• The Barnyard Battle - this 1929 Mickey Mouse short was banned for depicting soldiers using the pickelhaube, which was the helmet worn by German soldiers in World War I.
  • The Mad Dog of Europe - this film written by Herman J. Mankiewicz (who later would be famous for Citizen Kane) and produced by Sam Jaffe, which was about anti-Semitism in Nazi Germany, was outright canceled due to the above-mentioned chilling effect. Since Mankiewicz was making the film through an independent studio which did not had business in Europe, it would have no effect being banned in Germany, so Georg Gyssling, a Nazi diplomat sent to Hollywood as an adviser for the studios to ensure that their films would be acceptable for distribution in Germany, attempted to get both the Hays Office (who said that allowing that the film was released would result in a blanket ban on every American-made film in Germany) and the Anti-Defamation League (who said that the film's release might provoke an anti-Semitic backlash) to stop the film's production. In the end, Mankiewicz and Jaffe did not manage to find funding as investors and studios were out of fear from being banned from Germany, so the film was never made.
  • The Bohemian Girl - This Laurel and Hardy film was banned in Nazi Germany was banned due to its positive portrayal of Romani people (which were also known as gypsies), who were the subject of said film, were among the undesirable peoples who the Nazis exterminated under Hitler's rule.
  • Modern Times - this silent satirical romantic black comedy film set in the Great Depression and starring Charlie Chaplin, was banned in Nazi Germany for supposedly advocating Communism.
  • La Grande Illusion - this war film was banned by the Nazis for its anti-war message. Its director, Jean Renoir, was named "Cinematographic Enemy Number One" by Joseph Goebbels.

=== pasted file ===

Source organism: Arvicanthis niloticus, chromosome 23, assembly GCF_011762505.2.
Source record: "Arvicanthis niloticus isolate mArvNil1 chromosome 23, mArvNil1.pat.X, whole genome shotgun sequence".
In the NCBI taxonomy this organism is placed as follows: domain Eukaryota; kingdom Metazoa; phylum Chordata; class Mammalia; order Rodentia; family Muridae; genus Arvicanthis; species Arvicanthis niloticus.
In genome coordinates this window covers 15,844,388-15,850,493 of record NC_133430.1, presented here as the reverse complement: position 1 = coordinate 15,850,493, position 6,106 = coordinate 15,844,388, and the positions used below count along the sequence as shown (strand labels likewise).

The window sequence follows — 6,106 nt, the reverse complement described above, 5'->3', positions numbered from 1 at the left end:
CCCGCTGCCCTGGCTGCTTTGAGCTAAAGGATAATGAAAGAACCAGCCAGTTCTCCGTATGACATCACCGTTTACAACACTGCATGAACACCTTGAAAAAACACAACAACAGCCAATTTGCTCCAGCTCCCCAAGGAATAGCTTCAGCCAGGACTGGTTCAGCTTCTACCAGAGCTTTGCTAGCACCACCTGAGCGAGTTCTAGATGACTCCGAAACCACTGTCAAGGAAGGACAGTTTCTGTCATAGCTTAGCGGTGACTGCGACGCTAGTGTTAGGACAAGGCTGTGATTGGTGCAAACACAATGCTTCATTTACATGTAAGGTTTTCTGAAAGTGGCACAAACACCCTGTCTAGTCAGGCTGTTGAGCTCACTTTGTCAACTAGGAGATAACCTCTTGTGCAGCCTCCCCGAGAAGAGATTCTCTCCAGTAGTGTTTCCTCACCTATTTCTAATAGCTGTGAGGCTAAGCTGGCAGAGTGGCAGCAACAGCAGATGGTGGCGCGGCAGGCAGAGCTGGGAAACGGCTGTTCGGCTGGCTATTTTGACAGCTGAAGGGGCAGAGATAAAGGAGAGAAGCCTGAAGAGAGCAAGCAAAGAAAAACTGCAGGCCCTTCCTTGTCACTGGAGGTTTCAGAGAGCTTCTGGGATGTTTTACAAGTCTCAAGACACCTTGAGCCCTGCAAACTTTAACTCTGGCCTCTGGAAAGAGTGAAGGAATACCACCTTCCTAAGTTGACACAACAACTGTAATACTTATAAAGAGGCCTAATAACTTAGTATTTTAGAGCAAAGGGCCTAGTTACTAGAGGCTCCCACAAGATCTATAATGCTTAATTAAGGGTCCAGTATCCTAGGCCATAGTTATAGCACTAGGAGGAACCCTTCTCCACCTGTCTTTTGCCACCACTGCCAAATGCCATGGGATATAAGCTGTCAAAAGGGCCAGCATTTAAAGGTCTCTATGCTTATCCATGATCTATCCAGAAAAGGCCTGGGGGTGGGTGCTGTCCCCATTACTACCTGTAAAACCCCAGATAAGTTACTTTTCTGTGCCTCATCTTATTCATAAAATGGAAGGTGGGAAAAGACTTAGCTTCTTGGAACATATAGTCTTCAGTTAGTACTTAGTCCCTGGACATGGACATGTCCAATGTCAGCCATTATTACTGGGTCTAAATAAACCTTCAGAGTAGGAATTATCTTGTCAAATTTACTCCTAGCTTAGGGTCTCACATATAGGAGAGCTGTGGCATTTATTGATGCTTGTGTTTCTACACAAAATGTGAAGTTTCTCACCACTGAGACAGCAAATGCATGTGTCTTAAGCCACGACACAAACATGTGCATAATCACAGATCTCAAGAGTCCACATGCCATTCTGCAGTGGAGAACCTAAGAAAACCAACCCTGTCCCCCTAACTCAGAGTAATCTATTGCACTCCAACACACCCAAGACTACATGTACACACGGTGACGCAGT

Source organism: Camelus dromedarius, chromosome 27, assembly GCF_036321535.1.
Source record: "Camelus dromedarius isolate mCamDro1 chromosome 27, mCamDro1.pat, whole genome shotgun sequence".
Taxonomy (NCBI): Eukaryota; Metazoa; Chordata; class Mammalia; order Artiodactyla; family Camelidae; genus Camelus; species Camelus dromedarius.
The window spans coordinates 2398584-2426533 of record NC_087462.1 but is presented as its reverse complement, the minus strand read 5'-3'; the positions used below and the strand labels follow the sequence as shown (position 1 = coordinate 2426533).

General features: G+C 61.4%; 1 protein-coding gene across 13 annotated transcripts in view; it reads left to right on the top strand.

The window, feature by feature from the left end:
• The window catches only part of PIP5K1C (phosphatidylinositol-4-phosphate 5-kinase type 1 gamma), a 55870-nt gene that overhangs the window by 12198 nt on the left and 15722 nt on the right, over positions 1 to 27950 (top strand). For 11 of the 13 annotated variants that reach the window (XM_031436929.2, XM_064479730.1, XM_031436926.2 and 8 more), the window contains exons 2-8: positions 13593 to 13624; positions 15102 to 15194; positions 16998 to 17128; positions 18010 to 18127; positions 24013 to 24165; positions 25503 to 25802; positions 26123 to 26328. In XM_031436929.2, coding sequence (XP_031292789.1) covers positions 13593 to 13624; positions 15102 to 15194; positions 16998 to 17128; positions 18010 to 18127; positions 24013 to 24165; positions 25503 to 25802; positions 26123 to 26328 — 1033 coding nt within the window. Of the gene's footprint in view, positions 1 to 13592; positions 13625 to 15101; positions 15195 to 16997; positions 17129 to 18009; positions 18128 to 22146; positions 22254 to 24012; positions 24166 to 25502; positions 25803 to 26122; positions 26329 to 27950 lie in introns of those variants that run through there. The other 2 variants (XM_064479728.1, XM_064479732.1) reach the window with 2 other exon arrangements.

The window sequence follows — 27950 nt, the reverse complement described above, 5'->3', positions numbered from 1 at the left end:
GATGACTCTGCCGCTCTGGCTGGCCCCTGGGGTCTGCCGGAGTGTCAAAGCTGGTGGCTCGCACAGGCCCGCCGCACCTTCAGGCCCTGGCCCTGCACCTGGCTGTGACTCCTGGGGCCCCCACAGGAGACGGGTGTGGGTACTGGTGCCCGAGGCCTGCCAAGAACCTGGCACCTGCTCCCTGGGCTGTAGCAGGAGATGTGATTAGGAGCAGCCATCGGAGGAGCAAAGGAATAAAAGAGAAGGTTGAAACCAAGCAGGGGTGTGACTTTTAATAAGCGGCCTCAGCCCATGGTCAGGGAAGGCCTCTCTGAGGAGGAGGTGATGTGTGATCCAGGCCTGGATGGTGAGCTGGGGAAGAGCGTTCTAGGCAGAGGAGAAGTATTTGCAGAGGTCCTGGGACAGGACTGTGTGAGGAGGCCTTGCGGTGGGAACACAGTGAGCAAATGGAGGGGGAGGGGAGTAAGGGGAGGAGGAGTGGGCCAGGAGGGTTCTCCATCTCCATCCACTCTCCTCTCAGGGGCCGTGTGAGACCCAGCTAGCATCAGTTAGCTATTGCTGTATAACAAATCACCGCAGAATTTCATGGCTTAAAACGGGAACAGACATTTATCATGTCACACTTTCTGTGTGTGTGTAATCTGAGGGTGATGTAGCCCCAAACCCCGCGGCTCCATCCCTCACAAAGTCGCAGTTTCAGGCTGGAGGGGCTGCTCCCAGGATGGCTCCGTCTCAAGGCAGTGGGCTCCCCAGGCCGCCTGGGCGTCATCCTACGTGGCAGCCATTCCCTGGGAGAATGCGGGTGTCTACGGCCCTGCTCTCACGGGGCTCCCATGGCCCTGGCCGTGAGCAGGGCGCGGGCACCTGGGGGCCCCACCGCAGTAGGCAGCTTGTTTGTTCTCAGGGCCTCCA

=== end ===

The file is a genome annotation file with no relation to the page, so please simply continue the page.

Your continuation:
• A Prussian Love Story - this historical romance film was banned after its completion due to its plot about the love affair between the Emperor and an actress, which hit too close to home to the Head of Propaganda Joseph Goebbels, after his love affair with actress Lída Baarová became public.
  • Kitty and the World Conference - this romantic comedy film was banned in Nazi Germany despite a successful box run. After the outbreak of World War II, the Head of Propaganda Goebbels withdrew the film as it was he deemed that it showed a too favorable view of Great Britain.
  • Snow White and the Seven Dwarfs - Although this Disney film was so much loved by Adolf Hitler that he had a personal copy and made drawings based on it, the film was not officially released during its lifetime. This was one of the 50 American films that Goebbels bought the rights to in 1938, but it did not saw the light of release due to growing anti-American sentiment. It would be only in 1950 when Snow White was finally released in West Germany.
  • Confessions of a Nazi Spy - this film, which the first explicitly anti-Nazi film made by a major Hollywood studio released six months before Germany invaded Poland, in May of 1939. As a retaliation, the Nazis banned every Warner Bros. film. A year later, Metro-Goldwyn-Mayer released its own anti-Nazi film, The Mortal Storm, which prompted the Nazis to ban every MGM film as well.
  • Gone with the Wind - While this film was loved by the Nazis (being also a favourite of Hitler, as a matter of fact) for its racism, it was banned in the Nazi-occupied countries, such as France, as its themes inspired the French Resistance. It was ultimately banned in Germany itself as it was an Metro-Goldwyn-Mayer release.
  • The Great Dictator - This film starring Charlie Chaplin which directly mocked Hitler and his regime was banned by the Nazis. However, Hitler himself, out of curiosity, had a private copy brought in out, which he viewed twice. His opinion on the film has been up to debate. During World War II, it was once shown to German soldiers in 1942: In the German-occupied Yugoslavia, local guerrillas sneaked a copy from Greece into an army-cinema as an act of cultural sabotage. After half of the film was shown, German officers halted the screening and threatened to shoot the Yugoslavian projectionist. Apparently, the film was ordered by the Reich Chancellery.